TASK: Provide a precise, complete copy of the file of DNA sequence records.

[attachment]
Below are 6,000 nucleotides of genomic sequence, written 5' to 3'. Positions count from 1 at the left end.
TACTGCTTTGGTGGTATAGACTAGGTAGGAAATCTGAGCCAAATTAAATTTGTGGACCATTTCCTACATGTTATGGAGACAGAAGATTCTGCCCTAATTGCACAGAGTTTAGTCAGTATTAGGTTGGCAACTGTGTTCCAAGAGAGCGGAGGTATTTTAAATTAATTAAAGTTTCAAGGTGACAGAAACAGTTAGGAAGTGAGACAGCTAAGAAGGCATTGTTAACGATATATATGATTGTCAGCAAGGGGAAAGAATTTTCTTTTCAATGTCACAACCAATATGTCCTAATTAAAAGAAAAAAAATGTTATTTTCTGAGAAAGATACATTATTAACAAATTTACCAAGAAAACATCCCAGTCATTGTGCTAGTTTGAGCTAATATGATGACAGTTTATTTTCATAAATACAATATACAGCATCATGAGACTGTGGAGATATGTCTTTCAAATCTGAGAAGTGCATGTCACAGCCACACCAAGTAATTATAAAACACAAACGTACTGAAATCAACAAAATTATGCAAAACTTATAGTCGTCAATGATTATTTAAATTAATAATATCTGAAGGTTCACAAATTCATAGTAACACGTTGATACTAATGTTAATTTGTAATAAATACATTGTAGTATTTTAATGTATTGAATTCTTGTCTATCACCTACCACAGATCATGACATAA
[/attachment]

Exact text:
Below are 6,000 nucleotides of genomic sequence, written 5' to 3'. Positions count from 1 at the left end.
TACTGCTTTGGTGGTATAGACTAGGTAGGAAATCTGAGCCAAATTAAATTTGTGGACCATTTCCTACATGTTATGGAGACAGAAGATTCTGCCCTAATTGCACAGAGTTTAGTCAGTATTAGGTTGGCAACTGTGTTCCAAGAGAGCGGAGGTATTTTAAATTAATTAAAGTTTCAAGGTGACAGAAACAGTTAGGAAGTGAGACAGCTAAGAAGGCATTGTTAACGATATATATGATTGTCAGCAAGGGGAAAGAATTTTCTTTTCAATGTCACAACCAATATGTCCTAATTAAAAGAAAAAAAATGTTATTTTCTGAGAAAGATACATTATTAACAAATTTACCAAGAAAACATCCCAGTCATTGTGCTAGTTTGAGCTAATATGATGACAGTTTATTTTCATAAATACAATATACAGCATCATGAGACTGTGGAGATATGTCTTTCAAATCTGAGAAGTGCATGTCACAGCCACACCAAGTAATTATAAAACACAAACGTACTGAAATCAACAAAATTATGCAAAACTTATAGTCGTCAATGATTATTTAAATTAATAATATCTGAAGGTTCACAAATTCATAGTAACACGTTGATACTAATGTTAATTTGTAATAAATACATTGTAGTATTTTAATGTATTGAATTCTTGTCTATCACCTACCACAGATCATGACATAA